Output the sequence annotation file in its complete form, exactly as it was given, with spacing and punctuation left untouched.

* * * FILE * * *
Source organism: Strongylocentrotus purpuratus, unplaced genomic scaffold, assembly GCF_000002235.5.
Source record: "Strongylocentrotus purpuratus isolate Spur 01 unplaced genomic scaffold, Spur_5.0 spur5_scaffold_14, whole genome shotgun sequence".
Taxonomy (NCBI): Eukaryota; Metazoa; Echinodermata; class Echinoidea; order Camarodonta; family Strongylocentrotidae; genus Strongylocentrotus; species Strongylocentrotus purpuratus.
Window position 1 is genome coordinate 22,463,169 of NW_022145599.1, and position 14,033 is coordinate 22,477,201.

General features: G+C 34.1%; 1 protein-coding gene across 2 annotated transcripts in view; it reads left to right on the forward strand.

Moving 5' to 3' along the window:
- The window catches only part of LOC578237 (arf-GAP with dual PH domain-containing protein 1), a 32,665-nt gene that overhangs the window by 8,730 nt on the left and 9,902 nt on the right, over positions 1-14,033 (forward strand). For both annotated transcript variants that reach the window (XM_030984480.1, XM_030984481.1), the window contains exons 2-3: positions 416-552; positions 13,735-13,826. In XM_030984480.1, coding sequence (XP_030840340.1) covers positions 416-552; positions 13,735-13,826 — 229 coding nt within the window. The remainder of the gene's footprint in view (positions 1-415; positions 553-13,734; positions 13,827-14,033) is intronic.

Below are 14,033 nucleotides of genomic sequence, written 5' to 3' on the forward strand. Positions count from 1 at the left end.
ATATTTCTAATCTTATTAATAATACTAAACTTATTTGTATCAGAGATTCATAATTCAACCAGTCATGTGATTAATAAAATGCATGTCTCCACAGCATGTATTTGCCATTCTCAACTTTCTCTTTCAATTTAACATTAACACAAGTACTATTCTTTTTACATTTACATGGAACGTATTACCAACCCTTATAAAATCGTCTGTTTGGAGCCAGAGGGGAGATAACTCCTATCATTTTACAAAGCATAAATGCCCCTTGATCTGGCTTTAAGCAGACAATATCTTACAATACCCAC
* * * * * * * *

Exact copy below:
Source organism: Strongylocentrotus purpuratus, unplaced genomic scaffold, assembly GCF_000002235.5.
Source record: "Strongylocentrotus purpuratus isolate Spur 01 unplaced genomic scaffold, Spur_5.0 spur5_scaffold_14, whole genome shotgun sequence".
Taxonomy (NCBI): Eukaryota; Metazoa; Echinodermata; class Echinoidea; order Camarodonta; family Strongylocentrotidae; genus Strongylocentrotus; species Strongylocentrotus purpuratus.
Window position 1 is genome coordinate 22,463,169 of NW_022145599.1, and position 14,033 is coordinate 22,477,201.

General features: G+C 34.1%; 1 protein-coding gene across 2 annotated transcripts in view; it reads left to right on the forward strand.

Moving 5' to 3' along the window:
- The window catches only part of LOC578237 (arf-GAP with dual PH domain-containing protein 1), a 32,665-nt gene that overhangs the window by 8,730 nt on the left and 9,902 nt on the right, over positions 1-14,033 (forward strand). For both annotated transcript variants that reach the window (XM_030984480.1, XM_030984481.1), the window contains exons 2-3: positions 416-552; positions 13,735-13,826. In XM_030984480.1, coding sequence (XP_030840340.1) covers positions 416-552; positions 13,735-13,826 — 229 coding nt within the window. The remainder of the gene's footprint in view (positions 1-415; positions 553-13,734; positions 13,827-14,033) is intronic.

Below are 14,033 nucleotides of genomic sequence, written 5' to 3' on the forward strand. Positions count from 1 at the left end.
ATATTTCTAATCTTATTAATAATACTAAACTTATTTGTATCAGAGATTCATAATTCAACCAGTCATGTGATTAATAAAATGCATGTCTCCACAGCATGTATTTGCCATTCTCAACTTTCTCTTTCAATTTAACATTAACACAAGTACTATTCTTTTTACATTTACATGGAACGTATTACCAACCCTTATAAAATCGTCTGTTTGGAGCCAGAGGGGAGATAACTCCTATCATTTTACAAAGCATAAATGCCCCTTGATCTGGCTTTAAGCAGACAATATCTTACAATACCCAC